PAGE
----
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2015

Linda's Best of 2014

Despite the end-of-the-year critics' awards being all over the place, with some saying 2014 was a weak year in the movies, I think it was one of the strongest in years. Here are 10 movies (and one series) that I thought were great in 2014. They are not really in order... except maybe they are a little bit:

1,000 Times Good Night - Juliette Binoche plays a war photographer addicted to her dangerous work. In a switch, her husband (Nikolaj Coster-Waldau) is the homebody, trying to keep their family together. Binoche is strong and not always likeable, nor does she make the best choices. Sounds like a male role, doesn't it? By switching genders of the lead, the story became fresh and invigorating.

Les Revenants: Season One - Not to be confused with U.S. productions with the same name ("The Returned"), this TV series was on cable late last year, but wasn't streaming until 2014, when I saw it -- and I haven't shaken it since. Folks in a French town are shocked when their long-dead loved ones return one strange night. Are they alive? Are they zombies? More slow-burn drama than horror, this show is quietly, creepily fantastic.

Finding Vivian Maier - In a story so crazy it has to be true, a man buys boxes and boxes of undeveloped film at an auction out of curiosity. Turns out the photos are amazing -- so amazing that they deserve to be seen. But who is the photographer? Would it surprise you that it was a woman who worked for decades as a nanny? This documentary unfolds like a mystery, and is never less than delightfully enthralling.

Nightcrawler - Like watching a car wreck, watching Jake Gyllenhaal's camera-weilding ambulance-chaser made your skin crawl. Like the best satire, the film barely had to exaggerate to make you laugh uncomfortably. And when all was said and done, you really really felt like taking a shower afterwards.

Life Feels Good / The Theory of Everything - One movie is about a young man with cerebral palsy, struggling to show he can communicate. The other portrays a man who diagnosed with ALS (Lou Gehrig's disease). Both feature Oscar-worthy central performances (by Dawid Ogrodnik and Eddie Redmayne, respectively) that offer eye-opening perspectives of two strong-willed men who won't let their disabilites get in their way.

The Lego Movie - More fun and clever than it ever deserved to be (this coming from a kid who grew up with Legos), this silly "animated" toy box of a film made you feel like everything is awesome.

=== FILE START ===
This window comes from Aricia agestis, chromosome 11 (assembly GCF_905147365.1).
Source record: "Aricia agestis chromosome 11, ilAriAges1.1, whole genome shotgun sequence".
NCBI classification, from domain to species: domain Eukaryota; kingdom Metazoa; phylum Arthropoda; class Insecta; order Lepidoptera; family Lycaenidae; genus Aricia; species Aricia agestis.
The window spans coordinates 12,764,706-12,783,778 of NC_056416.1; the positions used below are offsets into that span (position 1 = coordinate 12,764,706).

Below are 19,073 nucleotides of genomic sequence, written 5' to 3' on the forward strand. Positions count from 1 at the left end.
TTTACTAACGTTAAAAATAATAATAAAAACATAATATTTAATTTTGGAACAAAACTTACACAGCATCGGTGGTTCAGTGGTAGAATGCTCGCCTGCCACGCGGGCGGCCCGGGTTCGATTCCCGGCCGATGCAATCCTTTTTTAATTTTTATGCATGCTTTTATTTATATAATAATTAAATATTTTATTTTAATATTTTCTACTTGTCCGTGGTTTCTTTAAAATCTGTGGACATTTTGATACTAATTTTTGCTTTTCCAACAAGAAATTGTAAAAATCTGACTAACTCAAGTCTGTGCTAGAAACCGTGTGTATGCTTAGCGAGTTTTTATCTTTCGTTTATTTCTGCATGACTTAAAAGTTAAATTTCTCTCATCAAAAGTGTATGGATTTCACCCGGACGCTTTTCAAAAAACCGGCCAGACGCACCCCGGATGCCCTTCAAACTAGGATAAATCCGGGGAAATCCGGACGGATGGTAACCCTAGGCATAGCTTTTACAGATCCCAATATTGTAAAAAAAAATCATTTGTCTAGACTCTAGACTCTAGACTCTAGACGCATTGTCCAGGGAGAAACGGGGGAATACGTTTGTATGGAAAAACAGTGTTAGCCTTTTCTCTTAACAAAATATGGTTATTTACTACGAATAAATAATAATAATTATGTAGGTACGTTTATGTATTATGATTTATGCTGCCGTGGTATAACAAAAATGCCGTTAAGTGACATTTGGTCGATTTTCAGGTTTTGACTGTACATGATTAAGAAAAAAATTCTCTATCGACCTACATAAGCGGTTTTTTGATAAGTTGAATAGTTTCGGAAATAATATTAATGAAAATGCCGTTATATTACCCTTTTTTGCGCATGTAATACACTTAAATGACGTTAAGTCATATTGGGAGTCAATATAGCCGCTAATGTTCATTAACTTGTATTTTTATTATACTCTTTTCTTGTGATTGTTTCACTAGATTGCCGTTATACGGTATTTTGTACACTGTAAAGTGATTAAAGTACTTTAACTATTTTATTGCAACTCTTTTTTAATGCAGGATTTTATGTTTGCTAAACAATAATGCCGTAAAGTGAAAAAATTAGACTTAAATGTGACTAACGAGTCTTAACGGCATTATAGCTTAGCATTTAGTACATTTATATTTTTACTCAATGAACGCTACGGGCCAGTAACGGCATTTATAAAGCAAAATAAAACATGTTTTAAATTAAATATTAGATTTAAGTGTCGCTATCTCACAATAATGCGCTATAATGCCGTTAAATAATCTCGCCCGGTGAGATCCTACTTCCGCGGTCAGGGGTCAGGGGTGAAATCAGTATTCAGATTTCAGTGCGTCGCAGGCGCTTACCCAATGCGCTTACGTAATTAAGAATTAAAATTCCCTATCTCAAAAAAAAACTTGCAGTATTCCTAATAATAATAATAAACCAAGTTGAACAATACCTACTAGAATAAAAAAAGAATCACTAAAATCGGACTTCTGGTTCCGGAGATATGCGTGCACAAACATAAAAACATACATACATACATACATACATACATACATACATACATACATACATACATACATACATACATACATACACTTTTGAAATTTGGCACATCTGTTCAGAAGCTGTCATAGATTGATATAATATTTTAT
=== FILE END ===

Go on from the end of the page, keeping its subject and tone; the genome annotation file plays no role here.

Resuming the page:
Edge of Tomorrow - Dammit, Tom Cruise, you've done it again! This totally entertaining sci-fi popcorn flick was saddled with a dumb title and a bad trailer. If you stayed away because of Tom Cruise, well, you will be cheered by the fact that you literally get to watch him die over and over and over.

Boyhood - Using a fictional backdrop, we see a boy (and a family), played by the same actors over a dozen years, aging before our eyes. Less of a great movie for what it is (the story is a rather typical coming-of-age), this movie will be remembered as an absolutely fascinating cinematic experiment.

Whiplash - It's a revenge thriller meets Full Metal Jacket... that happens to take place in a music school in the world of jazz. Really. This film, a drama between teacher and student, is as tight as a snare drum. The final 10 minutes will make you gasp.

Ida - The most bleakly gorgeous film of the year, Ida shows Cold War Poland through the eyes of a young novice who is told to discover her roots before taking her vows as a nun. She finds out she is Jewish. That is her first revelation in this quiet mood piece.

Great performances:

Dawid Ogrodnik - Life Feels Good - As a young man trapped and trying to communicate in a body wracked with cerebral palsy, his performance is all the more astounding as he also played the sexy saxophonist in Ida this year.

Laura Dern - Wild, The Fault in Our Stars - In Hollywood, 40-something women graduate to "mom" roles. But, in playing mothers on both sides of cancer, Dern was sooo sooo good this year, stealing all her scenes in two wildly different movies.

Will Arnett - The Lego Movie - Cranky Batman is trapped in a movie awash with perky awesome, and Arnett's gruff voice-performance made me cackle with his grumbly asides. (I also loved Batman's song stylings: "Darkness / No parents / Continued darkness / More darkness / Get it?")